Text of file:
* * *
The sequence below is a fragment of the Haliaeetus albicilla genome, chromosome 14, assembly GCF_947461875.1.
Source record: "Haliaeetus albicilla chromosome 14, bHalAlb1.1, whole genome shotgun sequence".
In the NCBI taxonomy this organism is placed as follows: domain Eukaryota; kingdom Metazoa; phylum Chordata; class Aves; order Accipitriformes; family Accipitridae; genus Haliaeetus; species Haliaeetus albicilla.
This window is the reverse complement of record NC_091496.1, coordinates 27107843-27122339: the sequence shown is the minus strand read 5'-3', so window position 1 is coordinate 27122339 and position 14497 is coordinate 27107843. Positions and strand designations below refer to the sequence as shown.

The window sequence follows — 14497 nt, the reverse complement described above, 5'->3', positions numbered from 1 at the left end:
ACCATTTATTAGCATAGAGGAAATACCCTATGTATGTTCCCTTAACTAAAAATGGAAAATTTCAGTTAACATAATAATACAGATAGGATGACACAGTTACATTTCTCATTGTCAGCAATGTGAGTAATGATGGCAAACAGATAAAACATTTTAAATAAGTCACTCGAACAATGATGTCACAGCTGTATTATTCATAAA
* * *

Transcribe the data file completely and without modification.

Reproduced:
The sequence below is a fragment of the Haliaeetus albicilla genome, chromosome 14, assembly GCF_947461875.1.
Source record: "Haliaeetus albicilla chromosome 14, bHalAlb1.1, whole genome shotgun sequence".
In the NCBI taxonomy this organism is placed as follows: domain Eukaryota; kingdom Metazoa; phylum Chordata; class Aves; order Accipitriformes; family Accipitridae; genus Haliaeetus; species Haliaeetus albicilla.
This window is the reverse complement of record NC_091496.1, coordinates 27107843-27122339: the sequence shown is the minus strand read 5'-3', so window position 1 is coordinate 27122339 and position 14497 is coordinate 27107843. Positions and strand designations below refer to the sequence as shown.

The window sequence follows — 14497 nt, the reverse complement described above, 5'->3', positions numbered from 1 at the left end:
ACCATTTATTAGCATAGAGGAAATACCCTATGTATGTTCCCTTAACTAAAAATGGAAAATTTCAGTTAACATAATAATACAGATAGGATGACACAGTTACATTTCTCATTGTCAGCAATGTGAGTAATGATGGCAAACAGATAAAACATTTTAAATAAGTCACTCGAACAATGATGTCACAGCTGTATTATTCATAAA